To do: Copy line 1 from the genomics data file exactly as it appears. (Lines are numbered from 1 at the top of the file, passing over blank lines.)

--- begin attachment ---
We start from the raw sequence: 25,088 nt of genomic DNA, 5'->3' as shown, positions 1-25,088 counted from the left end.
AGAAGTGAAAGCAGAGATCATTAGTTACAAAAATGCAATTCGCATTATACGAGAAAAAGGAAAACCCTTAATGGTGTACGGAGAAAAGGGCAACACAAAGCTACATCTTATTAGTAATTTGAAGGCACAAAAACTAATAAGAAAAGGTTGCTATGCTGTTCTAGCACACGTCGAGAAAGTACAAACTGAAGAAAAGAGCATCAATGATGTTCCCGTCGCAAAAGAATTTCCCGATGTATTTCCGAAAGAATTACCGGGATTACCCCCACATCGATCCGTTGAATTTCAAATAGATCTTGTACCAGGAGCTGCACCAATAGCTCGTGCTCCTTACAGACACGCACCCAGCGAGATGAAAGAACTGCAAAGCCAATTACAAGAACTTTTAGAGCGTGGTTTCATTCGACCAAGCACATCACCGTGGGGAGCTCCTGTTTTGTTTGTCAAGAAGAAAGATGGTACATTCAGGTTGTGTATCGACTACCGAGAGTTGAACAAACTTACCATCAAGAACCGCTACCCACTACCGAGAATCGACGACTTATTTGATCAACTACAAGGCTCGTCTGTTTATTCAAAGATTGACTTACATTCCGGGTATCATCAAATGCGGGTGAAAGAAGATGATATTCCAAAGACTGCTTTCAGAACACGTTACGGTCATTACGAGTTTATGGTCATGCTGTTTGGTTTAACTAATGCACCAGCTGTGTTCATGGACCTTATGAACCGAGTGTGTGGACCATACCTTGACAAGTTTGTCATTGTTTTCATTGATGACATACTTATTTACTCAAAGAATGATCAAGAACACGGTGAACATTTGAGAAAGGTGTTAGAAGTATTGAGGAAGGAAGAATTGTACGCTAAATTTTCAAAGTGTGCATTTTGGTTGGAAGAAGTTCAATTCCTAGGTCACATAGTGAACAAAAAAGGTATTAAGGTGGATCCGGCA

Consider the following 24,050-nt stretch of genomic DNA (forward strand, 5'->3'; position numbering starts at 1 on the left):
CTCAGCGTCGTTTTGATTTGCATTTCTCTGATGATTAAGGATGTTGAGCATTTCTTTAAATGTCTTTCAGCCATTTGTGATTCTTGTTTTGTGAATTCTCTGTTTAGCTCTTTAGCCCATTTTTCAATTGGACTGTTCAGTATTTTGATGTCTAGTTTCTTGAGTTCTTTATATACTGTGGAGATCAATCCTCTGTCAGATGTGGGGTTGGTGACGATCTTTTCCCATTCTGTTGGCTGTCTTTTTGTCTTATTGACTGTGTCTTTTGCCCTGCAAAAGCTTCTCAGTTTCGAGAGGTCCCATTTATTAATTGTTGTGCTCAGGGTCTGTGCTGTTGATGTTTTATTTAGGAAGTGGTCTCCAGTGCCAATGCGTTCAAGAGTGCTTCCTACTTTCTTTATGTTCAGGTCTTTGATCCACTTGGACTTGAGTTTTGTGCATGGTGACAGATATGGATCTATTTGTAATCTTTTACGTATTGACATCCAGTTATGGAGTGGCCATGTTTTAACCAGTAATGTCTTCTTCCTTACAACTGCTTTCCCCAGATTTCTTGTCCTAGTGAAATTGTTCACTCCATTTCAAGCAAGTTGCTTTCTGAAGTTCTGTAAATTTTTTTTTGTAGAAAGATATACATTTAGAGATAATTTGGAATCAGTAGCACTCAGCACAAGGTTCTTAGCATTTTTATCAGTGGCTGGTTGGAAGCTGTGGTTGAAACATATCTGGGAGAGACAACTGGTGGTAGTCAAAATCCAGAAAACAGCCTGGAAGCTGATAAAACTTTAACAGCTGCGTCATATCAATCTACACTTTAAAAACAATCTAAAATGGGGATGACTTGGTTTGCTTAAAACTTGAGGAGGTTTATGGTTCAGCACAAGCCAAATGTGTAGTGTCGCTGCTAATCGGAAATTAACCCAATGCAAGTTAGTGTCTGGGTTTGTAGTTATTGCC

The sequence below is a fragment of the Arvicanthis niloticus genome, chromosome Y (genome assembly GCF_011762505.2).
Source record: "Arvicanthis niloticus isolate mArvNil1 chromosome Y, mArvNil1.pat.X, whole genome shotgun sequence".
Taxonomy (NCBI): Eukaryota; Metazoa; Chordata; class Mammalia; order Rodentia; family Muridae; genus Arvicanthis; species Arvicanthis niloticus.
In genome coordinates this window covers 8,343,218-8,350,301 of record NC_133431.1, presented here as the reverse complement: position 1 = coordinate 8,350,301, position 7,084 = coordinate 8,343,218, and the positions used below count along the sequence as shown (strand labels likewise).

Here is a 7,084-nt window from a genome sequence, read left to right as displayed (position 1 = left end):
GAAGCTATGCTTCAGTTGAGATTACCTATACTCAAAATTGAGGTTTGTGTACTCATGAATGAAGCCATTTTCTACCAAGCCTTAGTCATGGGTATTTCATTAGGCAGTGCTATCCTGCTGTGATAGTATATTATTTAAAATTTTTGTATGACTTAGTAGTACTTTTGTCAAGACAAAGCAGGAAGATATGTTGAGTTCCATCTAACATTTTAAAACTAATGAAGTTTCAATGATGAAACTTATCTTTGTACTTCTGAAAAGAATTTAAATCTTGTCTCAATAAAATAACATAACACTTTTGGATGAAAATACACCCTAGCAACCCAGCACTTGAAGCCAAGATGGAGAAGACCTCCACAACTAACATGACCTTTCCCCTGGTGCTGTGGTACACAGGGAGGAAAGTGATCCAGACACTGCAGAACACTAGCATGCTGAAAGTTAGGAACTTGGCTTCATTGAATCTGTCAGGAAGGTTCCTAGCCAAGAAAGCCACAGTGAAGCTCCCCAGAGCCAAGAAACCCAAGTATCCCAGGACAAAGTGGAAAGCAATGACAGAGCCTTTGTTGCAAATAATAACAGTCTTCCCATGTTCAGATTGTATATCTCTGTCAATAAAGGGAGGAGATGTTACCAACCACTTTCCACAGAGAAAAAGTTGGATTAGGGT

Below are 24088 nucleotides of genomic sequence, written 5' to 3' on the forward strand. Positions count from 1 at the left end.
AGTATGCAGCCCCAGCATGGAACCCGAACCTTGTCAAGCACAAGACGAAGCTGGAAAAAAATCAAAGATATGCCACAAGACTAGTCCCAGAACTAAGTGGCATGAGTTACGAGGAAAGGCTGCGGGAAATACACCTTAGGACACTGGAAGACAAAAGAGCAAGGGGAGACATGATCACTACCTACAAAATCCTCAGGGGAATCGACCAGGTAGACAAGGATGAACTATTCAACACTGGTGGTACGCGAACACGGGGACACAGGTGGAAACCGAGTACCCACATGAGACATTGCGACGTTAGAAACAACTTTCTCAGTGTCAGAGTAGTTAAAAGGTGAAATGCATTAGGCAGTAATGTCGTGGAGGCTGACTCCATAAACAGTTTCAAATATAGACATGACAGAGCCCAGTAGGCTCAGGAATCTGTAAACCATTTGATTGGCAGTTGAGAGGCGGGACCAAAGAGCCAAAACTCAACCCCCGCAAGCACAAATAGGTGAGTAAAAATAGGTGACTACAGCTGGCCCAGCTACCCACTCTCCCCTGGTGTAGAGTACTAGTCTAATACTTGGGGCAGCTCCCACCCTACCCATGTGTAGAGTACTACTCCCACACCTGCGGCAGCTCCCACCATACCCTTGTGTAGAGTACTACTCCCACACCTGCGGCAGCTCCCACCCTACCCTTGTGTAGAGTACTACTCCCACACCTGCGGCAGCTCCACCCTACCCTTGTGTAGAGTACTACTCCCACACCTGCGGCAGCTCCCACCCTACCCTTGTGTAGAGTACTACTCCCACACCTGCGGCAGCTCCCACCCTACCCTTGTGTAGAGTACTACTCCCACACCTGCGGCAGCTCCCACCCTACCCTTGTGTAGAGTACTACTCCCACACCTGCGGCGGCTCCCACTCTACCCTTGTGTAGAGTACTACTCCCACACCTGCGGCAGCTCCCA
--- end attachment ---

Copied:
We start from the raw sequence: 25,088 nt of genomic DNA, 5'->3' as shown, positions 1-25,088 counted from the left end.